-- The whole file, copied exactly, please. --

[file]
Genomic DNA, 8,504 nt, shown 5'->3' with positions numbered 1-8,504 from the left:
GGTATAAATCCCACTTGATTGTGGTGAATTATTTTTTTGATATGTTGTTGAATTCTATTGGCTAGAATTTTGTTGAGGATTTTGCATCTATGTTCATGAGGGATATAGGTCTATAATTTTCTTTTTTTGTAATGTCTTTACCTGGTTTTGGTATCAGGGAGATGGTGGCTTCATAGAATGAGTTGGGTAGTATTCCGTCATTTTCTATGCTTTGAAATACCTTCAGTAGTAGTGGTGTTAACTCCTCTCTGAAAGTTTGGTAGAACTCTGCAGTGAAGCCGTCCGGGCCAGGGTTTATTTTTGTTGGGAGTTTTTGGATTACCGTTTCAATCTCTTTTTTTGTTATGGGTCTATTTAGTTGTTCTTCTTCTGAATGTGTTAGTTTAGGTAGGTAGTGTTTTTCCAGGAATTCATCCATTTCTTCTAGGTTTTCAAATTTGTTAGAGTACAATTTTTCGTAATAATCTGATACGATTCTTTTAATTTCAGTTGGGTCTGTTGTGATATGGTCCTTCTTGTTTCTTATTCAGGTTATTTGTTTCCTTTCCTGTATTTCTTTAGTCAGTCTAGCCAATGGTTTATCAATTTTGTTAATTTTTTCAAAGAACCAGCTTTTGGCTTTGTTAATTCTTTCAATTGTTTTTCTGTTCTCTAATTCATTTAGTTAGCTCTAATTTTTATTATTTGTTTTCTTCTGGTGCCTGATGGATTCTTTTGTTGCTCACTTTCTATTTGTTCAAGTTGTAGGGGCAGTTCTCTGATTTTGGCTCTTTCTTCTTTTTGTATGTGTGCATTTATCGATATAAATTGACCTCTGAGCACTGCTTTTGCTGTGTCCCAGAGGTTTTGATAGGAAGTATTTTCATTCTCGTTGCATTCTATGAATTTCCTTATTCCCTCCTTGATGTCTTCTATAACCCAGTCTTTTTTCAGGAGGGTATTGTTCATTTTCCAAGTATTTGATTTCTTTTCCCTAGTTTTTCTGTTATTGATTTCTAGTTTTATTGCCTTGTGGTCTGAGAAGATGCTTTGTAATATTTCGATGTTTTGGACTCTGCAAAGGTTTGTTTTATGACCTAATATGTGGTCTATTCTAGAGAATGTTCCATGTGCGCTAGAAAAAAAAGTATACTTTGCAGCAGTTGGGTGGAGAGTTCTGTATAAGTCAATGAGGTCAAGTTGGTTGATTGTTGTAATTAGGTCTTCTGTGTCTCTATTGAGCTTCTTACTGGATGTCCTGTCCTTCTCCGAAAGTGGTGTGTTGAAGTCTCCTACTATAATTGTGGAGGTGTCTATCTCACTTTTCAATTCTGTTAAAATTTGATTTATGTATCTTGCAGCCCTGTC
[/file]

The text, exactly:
Genomic DNA, 8,504 nt, shown 5'->3' with positions numbered 1-8,504 from the left:
GGTATAAATCCCACTTGATTGTGGTGAATTATTTTTTTGATATGTTGTTGAATTCTATTGGCTAGAATTTTGTTGAGGATTTTGCATCTATGTTCATGAGGGATATAGGTCTATAATTTTCTTTTTTTGTAATGTCTTTACCTGGTTTTGGTATCAGGGAGATGGTGGCTTCATAGAATGAGTTGGGTAGTATTCCGTCATTTTCTATGCTTTGAAATACCTTCAGTAGTAGTGGTGTTAACTCCTCTCTGAAAGTTTGGTAGAACTCTGCAGTGAAGCCGTCCGGGCCAGGGTTTATTTTTGTTGGGAGTTTTTGGATTACCGTTTCAATCTCTTTTTTTGTTATGGGTCTATTTAGTTGTTCTTCTTCTGAATGTGTTAGTTTAGGTAGGTAGTGTTTTTCCAGGAATTCATCCATTTCTTCTAGGTTTTCAAATTTGTTAGAGTACAATTTTTCGTAATAATCTGATACGATTCTTTTAATTTCAGTTGGGTCTGTTGTGATATGGTCCTTCTTGTTTCTTATTCAGGTTATTTGTTTCCTTTCCTGTATTTCTTTAGTCAGTCTAGCCAATGGTTTATCAATTTTGTTAATTTTTTCAAAGAACCAGCTTTTGGCTTTGTTAATTCTTTCAATTGTTTTTCTGTTCTCTAATTCATTTAGTTAGCTCTAATTTTTATTATTTGTTTTCTTCTGGTGCCTGATGGATTCTTTTGTTGCTCACTTTCTATTTGTTCAAGTTGTAGGGGCAGTTCTCTGATTTTGGCTCTTTCTTCTTTTTGTATGTGTGCATTTATCGATATAAATTGACCTCTGAGCACTGCTTTTGCTGTGTCCCAGAGGTTTTGATAGGAAGTATTTTCATTCTCGTTGCATTCTATGAATTTCCTTATTCCCTCCTTGATGTCTTCTATAACCCAGTCTTTTTTCAGGAGGGTATTGTTCATTTTCCAAGTATTTGATTTCTTTTCCCTAGTTTTTCTGTTATTGATTTCTAGTTTTATTGCCTTGTGGTCTGAGAAGATGCTTTGTAATATTTCGATGTTTTGGACTCTGCAAAGGTTTGTTTTATGACCTAATATGTGGTCTATTCTAGAGAATGTTCCATGTGCGCTAGAAAAAAAAGTATACTTTGCAGCAGTTGGGTGGAGAGTTCTGTATAAGTCAATGAGGTCAAGTTGGTTGATTGTTGTAATTAGGTCTTCTGTGTCTCTATTGAGCTTCTTACTGGATGTCCTGTCCTTCTCCGAAAGTGGTGTGTTGAAGTCTCCTACTATAATTGTGGAGGTGTCTATCTCACTTTTCAATTCTGTTAAAATTTGATTTATGTATCTTGCAGCCCTGTC